Syntrophobacter fumaroxidans is a syntrophic propionate-oxidizer isolated from anaerobic granular sludge [20]. It grows in suspended cocultures with methanogens that utilize both H2 and formate [6]. Phylogenetic analysis revealed that S. fumaroxidans as well as other Syntrophobacter species are closely related to sulfate-reducing bacteria [20–22]. These organisms are indeed able to couple propionate oxidation to sulfate reduction, though at a much lower rate than other sulfate reducers [23–25]. S. fumaroxidans possesses at least two formate dehydrogenases, of which the expression levels appeared to be much higher during syntrophic growth than in cells that were cultured axenically [8,26]. To date there are no reports, however, on the isolation and properties of an FDH required for syntrophic growth. We report here the purification and properties of two distinct, W-containing FDHs from S. fumaroxidans. These enzymes exhibit extremely high CO2-reduction and formate-oxidation rates as compared with the FDHs described for other anaerobic bacteria.

Organism and growth conditions

  1. Top of page
  2. Abstract
  3. Experimental procedures
  4. Organism and growth conditions
  5. Enzyme purification
  6. Quantification of the formate dehydrogenase levels
  7. Enzyme assays and kinetic analyses
  8. Molecular composition of the purified formate dehydrogenases
  9. Staining of formate dehydrogenase in polyacrylamide gels
  10. N-terminal amino acid sequencing
  11. EPR spectroscopy
  12. Results
  13. Purification of the Syntrophobacter fumaroxidans formate dehydrogenases
  14. Quantification of the formate dehydrogenase levels
  15. Characterization of S. fumaroxidans formate dehydrogenases
  16. EPR spectroscopy
  17. Discussion
  18. Acknowledgements
  19. References

S. fumaroxidans (DSM 10017) and cocultures of S. fumaroxidans with Methanospirillum hungatei JF1 (DSM 864) were grown in bicarbonate-buffered medium with the following composition: 3 mm Na2HPO4, 3 mm KH2PO4, 5.6 mm NH4Cl, 0.75 mm CaCl2, 0.5 mm MgCl2, 5 mm NaCl, 50 mm NaHCO3, 1 mm Na2S, 7.5 µm FeCl2, 1 µm H3BO3, 0.5 µm ZnCl2, 0.1 µm CuCl2, 0.5 µm MnCl2, 0.5 µm CoCl2, 0.1 µm NiCl2, 0.1 µm Na2SeO3, 0.1 µm Na2WO4, 0.1 µm Na2MoO4, 0.5 mg·L−1 EDTA, vitamins (µg·L−1); 0.02 biotin, 0.2 nicotinic acid, 0.5 pyridoxine, 0.1 riboflavin, 0.2 thiamin, 0.1 cyanocobalamin, 0.1 p-aminobenzoic acid, 0.1 pantothenic acid, 0.1 lipoic acid and 0.1 folic acid. For large-scale cultivation the cultures were grown in 25-L carboys containing 20 L of medium with 30 mm fumarate as the substrate for S. fumaroxidans and 30 mm propionate for methanogenic cocultures. Per 20 L of culture medium, the axenic culture produced approximately 20 g of wet cell-pellet on fumarate, while in the coculture the yield was approximately 4 g of cells on propionate (ratio of S. fumaroxidans/M. hungatei≈ 1 : 1). The methanogens were pregrown on 10 mm of sodium formate, prior to inoculation of syntrophic coculture. Cells were harvested anoxically by continuous-flow centrifugation and stored at −20 °C after resuspending the cell pellets in 50 mm Tris/HCl, pH 8.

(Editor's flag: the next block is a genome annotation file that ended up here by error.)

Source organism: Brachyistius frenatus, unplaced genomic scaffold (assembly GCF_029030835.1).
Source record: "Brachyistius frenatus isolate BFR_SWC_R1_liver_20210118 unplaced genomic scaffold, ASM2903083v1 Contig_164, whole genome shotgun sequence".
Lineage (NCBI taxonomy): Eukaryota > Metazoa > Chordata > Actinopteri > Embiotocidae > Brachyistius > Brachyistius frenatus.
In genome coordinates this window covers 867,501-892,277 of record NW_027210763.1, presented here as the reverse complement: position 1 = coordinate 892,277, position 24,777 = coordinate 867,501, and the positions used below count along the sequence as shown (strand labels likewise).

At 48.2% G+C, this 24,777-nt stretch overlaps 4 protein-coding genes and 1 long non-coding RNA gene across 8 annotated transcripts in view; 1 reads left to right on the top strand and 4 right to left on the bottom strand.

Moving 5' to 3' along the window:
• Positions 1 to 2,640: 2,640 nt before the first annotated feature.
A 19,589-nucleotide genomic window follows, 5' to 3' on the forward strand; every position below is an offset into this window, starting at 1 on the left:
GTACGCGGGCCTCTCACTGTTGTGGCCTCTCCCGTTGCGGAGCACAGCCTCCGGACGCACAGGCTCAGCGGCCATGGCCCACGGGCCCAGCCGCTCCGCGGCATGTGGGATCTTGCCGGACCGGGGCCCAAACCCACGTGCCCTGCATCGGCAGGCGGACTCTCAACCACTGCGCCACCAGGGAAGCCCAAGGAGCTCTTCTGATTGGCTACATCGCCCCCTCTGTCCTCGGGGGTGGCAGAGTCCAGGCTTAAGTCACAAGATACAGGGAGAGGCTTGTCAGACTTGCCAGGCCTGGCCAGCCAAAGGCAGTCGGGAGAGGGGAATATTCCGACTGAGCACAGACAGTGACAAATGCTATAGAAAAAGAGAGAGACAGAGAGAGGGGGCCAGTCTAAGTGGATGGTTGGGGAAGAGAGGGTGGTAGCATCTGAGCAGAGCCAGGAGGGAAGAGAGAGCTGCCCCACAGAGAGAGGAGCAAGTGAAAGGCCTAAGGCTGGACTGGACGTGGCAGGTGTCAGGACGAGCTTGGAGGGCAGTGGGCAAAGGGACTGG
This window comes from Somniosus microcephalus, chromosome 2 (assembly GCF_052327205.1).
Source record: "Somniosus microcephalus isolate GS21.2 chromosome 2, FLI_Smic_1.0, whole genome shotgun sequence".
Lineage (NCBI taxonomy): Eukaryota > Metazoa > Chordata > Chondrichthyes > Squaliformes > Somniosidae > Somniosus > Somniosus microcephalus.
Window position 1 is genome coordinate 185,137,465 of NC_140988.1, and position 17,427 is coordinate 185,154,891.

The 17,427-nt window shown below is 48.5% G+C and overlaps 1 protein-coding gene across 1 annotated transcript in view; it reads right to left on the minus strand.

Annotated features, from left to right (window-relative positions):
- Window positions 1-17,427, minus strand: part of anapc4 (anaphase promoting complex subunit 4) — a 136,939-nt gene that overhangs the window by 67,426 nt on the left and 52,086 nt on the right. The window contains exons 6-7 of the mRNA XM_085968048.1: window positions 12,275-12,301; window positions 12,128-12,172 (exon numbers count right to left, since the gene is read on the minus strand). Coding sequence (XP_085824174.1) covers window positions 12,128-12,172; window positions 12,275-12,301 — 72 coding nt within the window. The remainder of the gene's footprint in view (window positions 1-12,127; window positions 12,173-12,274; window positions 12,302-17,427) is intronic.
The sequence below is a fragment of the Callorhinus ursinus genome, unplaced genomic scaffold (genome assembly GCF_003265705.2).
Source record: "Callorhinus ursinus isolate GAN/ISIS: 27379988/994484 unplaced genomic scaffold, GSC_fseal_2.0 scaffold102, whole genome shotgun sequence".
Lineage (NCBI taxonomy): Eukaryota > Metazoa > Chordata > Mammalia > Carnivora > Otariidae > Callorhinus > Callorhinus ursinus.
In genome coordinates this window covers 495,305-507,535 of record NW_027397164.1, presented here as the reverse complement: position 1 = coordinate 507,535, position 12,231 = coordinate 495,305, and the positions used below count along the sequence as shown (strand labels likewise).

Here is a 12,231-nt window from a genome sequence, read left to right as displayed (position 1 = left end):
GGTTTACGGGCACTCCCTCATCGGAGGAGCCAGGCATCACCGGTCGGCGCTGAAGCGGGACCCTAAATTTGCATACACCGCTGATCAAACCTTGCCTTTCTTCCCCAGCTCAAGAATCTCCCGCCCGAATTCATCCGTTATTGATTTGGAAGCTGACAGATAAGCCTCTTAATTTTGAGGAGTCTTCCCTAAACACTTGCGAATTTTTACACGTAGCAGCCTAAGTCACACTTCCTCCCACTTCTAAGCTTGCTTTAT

Enzyme purification

  1. Top of page
  2. Abstract
  3. Experimental procedures
  4. Organism and growth conditions
  5. Enzyme purification
  6. Quantification of the formate dehydrogenase levels
  7. Enzyme assays and kinetic analyses
  8. Molecular composition of the purified formate dehydrogenases
  9. Staining of formate dehydrogenase in polyacrylamide gels
  10. N-terminal amino acid sequencing
  11. EPR spectroscopy
  12. Results
  13. Purification of the Syntrophobacter fumaroxidans formate dehydrogenases
  14. Quantification of the formate dehydrogenase levels
  15. Characterization of S. fumaroxidans formate dehydrogenases
  16. EPR spectroscopy
  17. Discussion
  18. Acknowledgements
  19. References

All purification procedures were performed in an anaerobic glove box with N2/H2 (96 : 4, v/v) as the gas phase. The oxygen concentration was kept below 2 p.p.m. by circulating the gas phase over a platinum catalyst column. Thawed cells were broken in an Aminco French pressure cell at 100 MPa. After treatment with deoxyribonuclease the extracts were centrifuged at 16 000 g for 10 min to remove cell debris. The enzymes were purified from the soluble fraction of the cells, which was obtained by ultracentrifugation of the crude extracts at 140 000 g and 4 °C for 1 h. All buffers used for purification were degassed and filtered through a 45-µm filter, and after equilibration in the anaerobic glove box for at least 24 h, supplied with 150 µm sodium dithionite prior to use. The soluble fraction was loaded onto a Q-sepharose fast-flow column (2 × 10 cm) equilibrated with 50 mm Tris/HCl pH 8 (buffer A). A 320-mL linear gradient of 0–0.6 m NaCl in buffer A was applied followed by an 80-mL linear gradient of 0.6–1 m NaCl. Fractions containing FDH, which eluted between 0.16 and 0.30 m NaCl, were pooled and applied to a ceramic hydroxyapatite column (Biogel-CHT5, 1 × 6.4 cm, Bio-Rad) equilibrated with 0.01 mm Na/Pi, pH 7, at a flow rate of 1 mL·min−1. The FDH that did not bind to this column was designated FDH-1. The other FDH, which eluted at 0.32 m phosphate in a 75-mL linear gradient of 0.01–0.45 m Na/phosphate, was designated FDH-2. FDH-1 was concentrated and desalted in a Filtron 30-kDa ultrafiltration cell. For further purification the enzyme was applied to a Mono-Q column equilibrated with buffer A, and eluted with a 20-mL linear gradient of 0–0.35 m NaCl at a flow rate of 1 mL·min−1 in the same buffer. FDH-1 eluted at 0.16 m NaCl and was concentrated in an Amicon ultrafiltration cell with a PM30 filter and applied to a Superdex 200 pg (1 × 30 cm, preparative grade, Amersham Pharmacia) column equilibrated with buffer A containing 0.15 m NaCl. A flow rate of 0.5 mL·min−1 was applied to elute the protein. For purification of FDH-2 we repeated the first two steps (Q-sepharose and Biogel-CHT), starting with fresh material. For further purification of FDH-2 the same principles and conditions as described for FDH-1 were applied. FDH-2 eluted at 0.24 m Cl from the Mono-Q and as a single peak from the Superdex 200 pg. Purified enzymes were either stored under N2 at 0 °C (for all characterization procedures carried out within the next 24 h), or frozen in liquid N2 and then stored for longer periods at −70 °C. For purification of FDH-1 and FDH-2 from cells cocultured with M. hungatei, the purification procedures applied were similar to those for fumarate-grown cells.